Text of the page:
1. Cash Bail

This is one of the most common types of bail, which, as the name implies, means that the defendant pays for their bail amount with cash, credit card, money order, or cashier’s check.

Note: Personal checks are not usually accepted when paying bail. Also, when paying cash bail, the defendant has to pay the amount in full at the time of posting.

Although many people pay cash bail, not everyone chooses this option because courts can and do seize bail money if certain bail requirements are not met.

Another significant downside to paying cash bail is that the money remains on hold until the case is closed, meaning a person has no access to the money they put up for bail for weeks, months, or in extreme cases, even years.

2. Property Bond

If the defendant cannot pay cash, they can use their property to post a property bond.

3. Surety Bail Bond

This is the option we recommend. Getting a surety bail bond is arguably the most convenient way to post bond.

The premium for bail bonds is set at 15% in Nevada, which means that you only pay $150 (plus jail fees) on a bail amount of $1,000. This saves you from having to pay a huge amount on bail upfront.

Another advantage of using bail bonds is that they give you access to professional guidance and support. For instance, if you miss out on one of your court hearings for whatever reason, your bail bond company will help get you back on track by filing an appeal with the court or requesting that the judge make a new schedule.

This is how your bail bond agency protects you and also keeps the bail money from being forfeited.

4. Active Arrest Bail Bond

An active arrest bail bond (also called a warrant bail bond) is a unique type of bail bond issued before an arrest is made. The defendant arranges the bond with the help of their defense attorney and bail bond agency, then goes to the police station to turn themselves in.

One advantage of using warrant bail bonds is that the defendant does not spend any time in jail and is immediately released after the booking process.

Types of Bail Based on Crime

In Nevada, bail is set according to a bail schedule. The schedule is a list of bail amounts assigned to specific crimes. If the bail amount for a crime is not listed on the bail schedule, the court will set bail on a case-by-case basis. 

The bail schedule is meant to be a guide for setting bail, but it is not binding on the court. This means that the court can choose to set bail higher or lower than the bail amount listed on the bail schedule. In some cases, the court may even choose to release a defendant on their own recognizance.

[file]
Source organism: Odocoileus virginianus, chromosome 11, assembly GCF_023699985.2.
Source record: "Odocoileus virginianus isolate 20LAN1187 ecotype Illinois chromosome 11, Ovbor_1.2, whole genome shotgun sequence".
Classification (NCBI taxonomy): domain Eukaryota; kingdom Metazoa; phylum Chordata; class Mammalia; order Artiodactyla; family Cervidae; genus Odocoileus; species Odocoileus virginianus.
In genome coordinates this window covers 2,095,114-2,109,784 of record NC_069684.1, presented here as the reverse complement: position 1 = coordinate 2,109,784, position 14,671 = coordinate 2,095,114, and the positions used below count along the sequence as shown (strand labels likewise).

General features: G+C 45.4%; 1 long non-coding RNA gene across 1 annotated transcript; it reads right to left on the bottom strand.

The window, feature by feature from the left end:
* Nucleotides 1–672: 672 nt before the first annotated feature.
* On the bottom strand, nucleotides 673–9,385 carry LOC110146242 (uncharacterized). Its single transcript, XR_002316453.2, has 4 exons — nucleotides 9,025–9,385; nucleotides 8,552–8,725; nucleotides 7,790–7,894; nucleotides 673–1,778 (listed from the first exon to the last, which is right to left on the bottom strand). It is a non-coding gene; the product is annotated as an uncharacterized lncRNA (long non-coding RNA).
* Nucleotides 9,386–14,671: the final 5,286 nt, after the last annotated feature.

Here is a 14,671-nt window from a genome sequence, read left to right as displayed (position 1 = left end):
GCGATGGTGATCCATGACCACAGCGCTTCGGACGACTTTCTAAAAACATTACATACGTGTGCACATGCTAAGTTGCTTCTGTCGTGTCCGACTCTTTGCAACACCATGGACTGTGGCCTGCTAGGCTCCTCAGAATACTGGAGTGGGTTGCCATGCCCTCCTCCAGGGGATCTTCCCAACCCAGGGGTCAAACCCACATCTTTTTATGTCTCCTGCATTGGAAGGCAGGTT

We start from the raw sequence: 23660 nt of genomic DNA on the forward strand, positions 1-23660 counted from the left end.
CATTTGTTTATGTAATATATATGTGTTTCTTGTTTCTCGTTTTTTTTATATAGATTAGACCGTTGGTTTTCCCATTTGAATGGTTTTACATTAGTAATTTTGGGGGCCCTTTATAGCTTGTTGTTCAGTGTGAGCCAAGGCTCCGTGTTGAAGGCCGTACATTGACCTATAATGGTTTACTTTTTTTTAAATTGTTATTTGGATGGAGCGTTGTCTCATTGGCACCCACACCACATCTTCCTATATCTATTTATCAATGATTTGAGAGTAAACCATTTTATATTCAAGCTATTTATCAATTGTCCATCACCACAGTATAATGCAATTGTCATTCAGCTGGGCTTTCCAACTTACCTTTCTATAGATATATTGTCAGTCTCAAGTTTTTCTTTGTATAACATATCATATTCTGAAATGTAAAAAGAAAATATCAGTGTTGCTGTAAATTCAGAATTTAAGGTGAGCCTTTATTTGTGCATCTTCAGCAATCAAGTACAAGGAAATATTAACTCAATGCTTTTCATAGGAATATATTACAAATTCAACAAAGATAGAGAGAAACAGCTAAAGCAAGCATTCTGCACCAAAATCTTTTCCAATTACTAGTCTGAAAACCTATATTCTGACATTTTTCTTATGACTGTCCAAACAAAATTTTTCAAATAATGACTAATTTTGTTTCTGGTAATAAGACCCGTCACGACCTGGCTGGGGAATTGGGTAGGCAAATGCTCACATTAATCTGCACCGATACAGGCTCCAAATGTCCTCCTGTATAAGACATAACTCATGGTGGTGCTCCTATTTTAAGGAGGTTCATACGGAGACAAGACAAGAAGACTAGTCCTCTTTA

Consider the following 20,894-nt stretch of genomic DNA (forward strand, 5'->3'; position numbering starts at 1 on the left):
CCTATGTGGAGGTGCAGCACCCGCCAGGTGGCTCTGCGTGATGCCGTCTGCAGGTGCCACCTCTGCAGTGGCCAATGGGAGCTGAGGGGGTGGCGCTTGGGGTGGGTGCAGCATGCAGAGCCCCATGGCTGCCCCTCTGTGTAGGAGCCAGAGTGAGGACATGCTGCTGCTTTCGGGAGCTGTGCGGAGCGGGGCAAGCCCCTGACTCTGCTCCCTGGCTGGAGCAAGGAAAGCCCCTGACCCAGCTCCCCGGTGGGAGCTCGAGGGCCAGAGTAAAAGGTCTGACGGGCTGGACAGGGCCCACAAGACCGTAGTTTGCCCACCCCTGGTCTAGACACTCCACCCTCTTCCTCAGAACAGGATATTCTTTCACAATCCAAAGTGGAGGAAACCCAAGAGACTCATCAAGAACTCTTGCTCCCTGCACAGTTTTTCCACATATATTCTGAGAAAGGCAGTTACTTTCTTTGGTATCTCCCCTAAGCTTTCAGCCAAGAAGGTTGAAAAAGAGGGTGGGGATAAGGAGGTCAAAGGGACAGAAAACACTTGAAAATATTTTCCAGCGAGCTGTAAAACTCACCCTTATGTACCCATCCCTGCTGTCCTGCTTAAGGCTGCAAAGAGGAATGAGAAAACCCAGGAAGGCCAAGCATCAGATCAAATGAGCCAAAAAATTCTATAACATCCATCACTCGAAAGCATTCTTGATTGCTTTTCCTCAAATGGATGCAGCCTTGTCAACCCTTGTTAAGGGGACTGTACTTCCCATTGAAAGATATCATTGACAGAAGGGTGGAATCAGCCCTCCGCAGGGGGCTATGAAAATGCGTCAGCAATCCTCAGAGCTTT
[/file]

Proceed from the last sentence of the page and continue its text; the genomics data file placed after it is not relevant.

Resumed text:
Domestic Violence Bail Bonds

In Nevada, bail for domestic violence offenses is set at a minimum of $3,000 in Nevada for first-time offenders and up to $20,000 for felony-level domestic violence charges.

The bail amount is set by the court and is based on the severity of the offense and your criminal history. If you are unable to afford bail, you may be able to obtain a bail bond. A bail bond is a guarantee that you will appear in court as required. 

The bail bondsman will post bail on your behalf and charge you a premium. If you fail to appear in court, the bail bondsman will be responsible for paying the bail amount in full. 

Driver Under the Influence (DUI) Bail Bonds

In Nevada, it is illegal to drive a vehicle with a blood alcohol concentration (BAC) of 0.08% or higher. This offense is commonly known as driving under the influence (DUI). 

A person arrested for DUI can post bail to get out of jail until his or her court date. The bail bond amount is set by the court and is based on several factors, including the severity of the offense and the defendant’s criminal history.

In most cases, first-time and second-time offenders are considered misdemeanors and will have a bail bond amount of $5,000 or less. However, if the offense is considered more serious, such as involving an accident or injury, the bail bond amount can be much higher.

Felony Bail Bonds

In Nevada, felony bail bonds are higher than misdemeanor bail bonds. For certain serious crimes, the judge may even deny bail, in which case the defendant will be held in custody until their trial concludes. 

If you are facing felony charges, it is important to seek the help of an experienced criminal defense attorney. 

Get Expert Advice On Bail Bonds

If you are unsure which type of bail bond to use, we recommend talking to a reputable bail bond agency, such as All n One Bail Bonds.

We can guide you through the process. Instead of paying the full bail amount, you or your loved one will only need to pay 15% of the bail amount set by the judge. 

No Money Down Bail Bonds

No-money-down bail bonds are intended to help people post bail when they cannot afford the full amount. The program requires the person seeking help to sign a contract agreeing to repay the bond over time. A co-signer may be used to get this type of bail bond. 

Call All n One Bail Bonds today for more information.